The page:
Are Triglycerides Always Bad?

If some fats are “good” fats, are all triglycerides “bad” and, if so, why?  Shouldn’t there be some “good” triglycerides as well?

– January 9, 2009

Triglycerides are the chemical form in which fat moves through the bloodstream to your body’s tissues. They are derived directly from fats in your diet and are also made in the body from other energy sources such as carbohydrates. When calories you consume are not used immediately, they are converted to triglycerides and stored in fat cells. Hormones then regulate their release to meet energy needs.

Whenever your LDL (“bad”) cholesterol is measured, triglycerides are checked, too. Levels lower than 150 milligrams per deciliter (mg/dL) are considered normal and levels above 200 mg/dL are considered too high.

Although they contribute to the calculation of total cholesterol, triglycerides themselves are neither bad nor good. They’re either too high or they’re not. This is in contrast to cholesterol where high levels of LDL (“bad”) cholesterol suggest an increased risk of heart disease while high levels of HDL (“good”) cholesterol mean a low heart disease risk.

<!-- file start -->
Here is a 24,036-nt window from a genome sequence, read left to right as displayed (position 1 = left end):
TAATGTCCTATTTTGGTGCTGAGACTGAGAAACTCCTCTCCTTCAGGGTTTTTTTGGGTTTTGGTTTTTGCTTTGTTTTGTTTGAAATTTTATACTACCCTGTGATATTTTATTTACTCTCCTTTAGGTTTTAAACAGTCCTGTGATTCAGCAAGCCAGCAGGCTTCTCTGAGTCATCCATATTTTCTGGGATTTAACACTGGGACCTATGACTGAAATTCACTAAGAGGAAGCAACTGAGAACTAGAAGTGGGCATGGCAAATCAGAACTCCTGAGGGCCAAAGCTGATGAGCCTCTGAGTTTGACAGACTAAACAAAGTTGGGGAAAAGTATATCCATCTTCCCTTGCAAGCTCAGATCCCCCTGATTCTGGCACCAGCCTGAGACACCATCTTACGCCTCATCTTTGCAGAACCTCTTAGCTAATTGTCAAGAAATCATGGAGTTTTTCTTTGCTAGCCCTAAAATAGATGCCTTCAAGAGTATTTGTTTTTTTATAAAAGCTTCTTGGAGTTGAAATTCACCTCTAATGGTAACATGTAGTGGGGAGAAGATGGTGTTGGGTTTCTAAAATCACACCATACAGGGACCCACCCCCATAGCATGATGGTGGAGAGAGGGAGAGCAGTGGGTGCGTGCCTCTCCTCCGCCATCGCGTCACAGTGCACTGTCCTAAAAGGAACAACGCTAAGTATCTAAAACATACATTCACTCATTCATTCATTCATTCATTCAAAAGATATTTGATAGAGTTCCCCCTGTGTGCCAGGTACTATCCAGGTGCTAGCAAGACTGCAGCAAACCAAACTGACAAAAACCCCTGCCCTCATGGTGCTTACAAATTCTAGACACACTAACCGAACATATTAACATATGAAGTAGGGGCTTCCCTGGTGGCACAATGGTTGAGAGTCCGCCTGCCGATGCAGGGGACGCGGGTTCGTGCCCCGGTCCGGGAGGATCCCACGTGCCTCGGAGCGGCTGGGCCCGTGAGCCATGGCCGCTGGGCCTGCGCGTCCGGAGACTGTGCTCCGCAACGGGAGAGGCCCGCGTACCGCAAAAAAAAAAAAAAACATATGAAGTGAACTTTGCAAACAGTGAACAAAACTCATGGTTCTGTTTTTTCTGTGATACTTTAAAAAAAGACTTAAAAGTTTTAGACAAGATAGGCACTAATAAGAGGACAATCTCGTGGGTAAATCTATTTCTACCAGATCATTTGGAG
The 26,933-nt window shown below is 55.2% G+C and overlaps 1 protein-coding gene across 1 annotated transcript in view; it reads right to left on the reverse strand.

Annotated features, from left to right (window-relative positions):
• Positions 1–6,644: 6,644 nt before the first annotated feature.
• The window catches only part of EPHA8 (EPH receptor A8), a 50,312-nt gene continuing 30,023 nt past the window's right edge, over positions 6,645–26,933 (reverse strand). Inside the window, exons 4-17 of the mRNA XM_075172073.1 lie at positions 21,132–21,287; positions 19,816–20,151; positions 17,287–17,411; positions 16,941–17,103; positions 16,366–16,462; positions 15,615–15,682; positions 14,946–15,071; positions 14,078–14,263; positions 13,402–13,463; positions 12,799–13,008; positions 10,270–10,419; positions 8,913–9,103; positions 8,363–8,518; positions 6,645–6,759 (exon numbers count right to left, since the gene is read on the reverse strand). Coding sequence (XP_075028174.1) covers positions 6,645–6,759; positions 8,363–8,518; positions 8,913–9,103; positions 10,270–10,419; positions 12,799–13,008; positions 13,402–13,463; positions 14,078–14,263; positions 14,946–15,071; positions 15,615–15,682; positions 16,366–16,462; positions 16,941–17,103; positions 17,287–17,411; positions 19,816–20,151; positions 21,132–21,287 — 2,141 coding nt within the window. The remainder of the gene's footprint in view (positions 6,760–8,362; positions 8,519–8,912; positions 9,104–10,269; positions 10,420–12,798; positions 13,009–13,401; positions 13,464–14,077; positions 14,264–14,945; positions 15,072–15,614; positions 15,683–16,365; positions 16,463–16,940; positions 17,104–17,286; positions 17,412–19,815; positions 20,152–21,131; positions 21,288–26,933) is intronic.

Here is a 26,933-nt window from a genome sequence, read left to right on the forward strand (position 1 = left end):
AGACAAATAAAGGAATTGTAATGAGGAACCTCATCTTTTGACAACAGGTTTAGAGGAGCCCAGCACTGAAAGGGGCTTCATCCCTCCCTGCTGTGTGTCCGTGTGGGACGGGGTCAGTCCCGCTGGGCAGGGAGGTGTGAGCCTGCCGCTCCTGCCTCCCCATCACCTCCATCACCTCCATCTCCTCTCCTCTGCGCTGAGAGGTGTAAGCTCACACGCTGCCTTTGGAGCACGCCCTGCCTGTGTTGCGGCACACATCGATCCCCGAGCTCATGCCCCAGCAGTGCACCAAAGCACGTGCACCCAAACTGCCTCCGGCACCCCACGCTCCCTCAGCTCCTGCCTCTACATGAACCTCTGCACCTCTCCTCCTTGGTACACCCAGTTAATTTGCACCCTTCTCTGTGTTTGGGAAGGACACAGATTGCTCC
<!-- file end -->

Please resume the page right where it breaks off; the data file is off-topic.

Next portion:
High triglyceride levels can be genetic, and may be related to obesity or untreated diabetes, but dietary influences are strong. Carbohydrates in the diet are the main factor affecting triglyceride levels in the blood, especially quick-digesting (high glycemic load) carbs. In many people, these foods elevate insulin levels, and insulin affects triglyceride synthesis and the storage of fat. High triglyceride levels usually accompany low HDL cholesterol and often accompany tendencies toward high blood pressure and central (abdominal) obesity. These are the markers of metabolic syndrome and insulin resistance, very common disorders underlying obesity and increased risks of heart disease and type 2 diabetes.

In my opinion, the conventional medical recommendation for a low-fat, high carbohydrate diet to lower triglycerides and bring down cholesterol is dead wrong. Instead you want to be on a healthy carbohydrate diet, such as my anti-inflammatory diet. Familiarize yourself with the concept of glycemic load ( and choose carbohydrate foods that rank low on that scale.

In addition, to help keep your serum triglyceride levels in the desirable range be sure to get regular exercise; lose weight if you’re overweight; reduce the amount of saturated fats and trans fat in your diet; and cut back on alcohol, avoiding beer especially (even small amounts of alcohol can elevate triglyceride levels). Also, increase your intake of omega-3 fatty acids by eating salmon, sardines, black cod, and herring on a regular basis. Or take a good fish oil supplement, 1-2 grams a day.

Andrew Weil, M.D.

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